Trauma was also found on the skeletal remains in the cemetery outside the fort. One femur showed evidence of a partial amputation that wasn't completed due to the death of the victim. Another skeleton showed evidence of having been hit with canister shot. There was evidence of scalping, wide spread fatigue, over-exertion and stress, arthritis, and pressure erosion of herniated disks. One of the crypt victims (about twenty years old) showed evidence of torn ligaments on the thigh bone. Bones also revealed the use of crutches.
In 1756, Lt. Col. Ralph Burton wrote of the unhealthiness in the fort; "...about 2,500 men, 500 of them sick, the greatest part of them what they call poorly. They bury from five to eight daily, and officers in proportion. Extremely indolent and dirty to a degree (that) the fort stinks enough to cause an infection. They have all their sick in it. The camp (is) nastier than anything I can conceive. Their necessary houses, kitchens, graves and places for slaughtering cattle, all mixed through the encampment." Quoted in A People's Army by Fred Anderson, p. 95.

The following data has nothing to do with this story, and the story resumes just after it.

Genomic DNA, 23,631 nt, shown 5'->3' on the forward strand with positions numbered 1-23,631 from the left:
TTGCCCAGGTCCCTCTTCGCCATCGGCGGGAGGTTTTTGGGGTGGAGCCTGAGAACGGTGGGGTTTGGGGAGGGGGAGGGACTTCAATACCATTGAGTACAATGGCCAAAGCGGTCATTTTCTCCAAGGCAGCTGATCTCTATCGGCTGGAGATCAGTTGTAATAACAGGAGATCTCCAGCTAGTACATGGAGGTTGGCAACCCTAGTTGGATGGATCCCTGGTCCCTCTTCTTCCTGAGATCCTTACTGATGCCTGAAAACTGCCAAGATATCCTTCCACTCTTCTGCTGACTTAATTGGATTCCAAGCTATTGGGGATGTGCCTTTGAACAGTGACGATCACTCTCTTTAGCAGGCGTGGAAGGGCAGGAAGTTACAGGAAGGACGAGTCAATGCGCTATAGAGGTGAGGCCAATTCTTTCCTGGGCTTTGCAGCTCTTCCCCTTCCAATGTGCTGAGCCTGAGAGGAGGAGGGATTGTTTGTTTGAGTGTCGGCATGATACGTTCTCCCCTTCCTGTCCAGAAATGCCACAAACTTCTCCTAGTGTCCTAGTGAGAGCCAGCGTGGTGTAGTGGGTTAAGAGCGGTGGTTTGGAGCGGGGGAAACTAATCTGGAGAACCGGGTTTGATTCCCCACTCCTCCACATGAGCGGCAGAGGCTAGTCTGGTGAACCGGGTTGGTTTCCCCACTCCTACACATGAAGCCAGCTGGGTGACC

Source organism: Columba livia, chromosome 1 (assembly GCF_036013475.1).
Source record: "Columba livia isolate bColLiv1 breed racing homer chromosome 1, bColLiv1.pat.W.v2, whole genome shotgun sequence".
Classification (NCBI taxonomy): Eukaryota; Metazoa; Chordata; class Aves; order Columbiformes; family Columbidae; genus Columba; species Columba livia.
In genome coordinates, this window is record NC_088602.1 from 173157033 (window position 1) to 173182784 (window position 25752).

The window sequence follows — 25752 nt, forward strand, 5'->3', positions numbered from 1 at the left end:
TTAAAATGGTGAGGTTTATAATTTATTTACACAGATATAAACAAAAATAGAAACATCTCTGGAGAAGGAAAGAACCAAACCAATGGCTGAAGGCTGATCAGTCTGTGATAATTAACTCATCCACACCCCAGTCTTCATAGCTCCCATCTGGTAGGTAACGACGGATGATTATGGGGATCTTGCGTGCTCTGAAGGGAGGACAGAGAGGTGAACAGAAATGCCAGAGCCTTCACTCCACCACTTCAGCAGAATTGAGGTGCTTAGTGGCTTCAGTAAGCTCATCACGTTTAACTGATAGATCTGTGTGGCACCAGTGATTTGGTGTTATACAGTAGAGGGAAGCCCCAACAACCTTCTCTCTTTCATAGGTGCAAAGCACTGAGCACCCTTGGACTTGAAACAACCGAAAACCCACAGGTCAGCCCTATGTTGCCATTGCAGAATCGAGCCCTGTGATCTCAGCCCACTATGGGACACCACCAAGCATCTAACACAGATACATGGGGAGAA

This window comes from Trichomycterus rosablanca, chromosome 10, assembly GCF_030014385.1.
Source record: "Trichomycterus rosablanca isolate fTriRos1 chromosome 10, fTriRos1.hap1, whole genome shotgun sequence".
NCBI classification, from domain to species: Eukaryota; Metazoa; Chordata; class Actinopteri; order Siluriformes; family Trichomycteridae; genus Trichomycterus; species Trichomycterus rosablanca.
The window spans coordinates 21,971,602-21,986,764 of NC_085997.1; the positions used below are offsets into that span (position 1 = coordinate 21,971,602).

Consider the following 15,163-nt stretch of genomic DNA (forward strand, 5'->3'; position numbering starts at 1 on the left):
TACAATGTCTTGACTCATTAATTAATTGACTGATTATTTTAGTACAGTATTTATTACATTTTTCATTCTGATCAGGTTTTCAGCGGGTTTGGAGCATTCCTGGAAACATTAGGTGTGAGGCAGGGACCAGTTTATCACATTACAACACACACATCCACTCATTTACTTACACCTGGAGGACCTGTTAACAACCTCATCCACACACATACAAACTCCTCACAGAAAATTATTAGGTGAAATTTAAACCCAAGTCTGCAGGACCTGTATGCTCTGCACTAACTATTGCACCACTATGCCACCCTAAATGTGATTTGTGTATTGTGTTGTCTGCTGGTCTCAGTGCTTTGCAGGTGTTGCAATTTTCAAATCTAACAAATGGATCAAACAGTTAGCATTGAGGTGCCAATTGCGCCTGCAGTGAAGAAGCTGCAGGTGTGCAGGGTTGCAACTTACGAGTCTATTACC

The cemetery at Fort William Henry saw the burial of over 1,000 persons in two years of use. Skeletal remains show evidence of poor dental care with infections, abscesses, and cavities. Fifteen of sixteen intact skeletons showed infections which had to be long term or severe in order to show in their remains. Ear infections were also found in three of the sixteen. Additionally, evidence of chronic tuberculosis, respiratory tract infections, lesions, and nutritional stress was present. Most tuberculosis victims did not succumb to the disease. One skeleton had a bandage pin in the left shoulder. All skeletal remains prove unsanitary conditions were prevalent, and show a lot of battle trauma.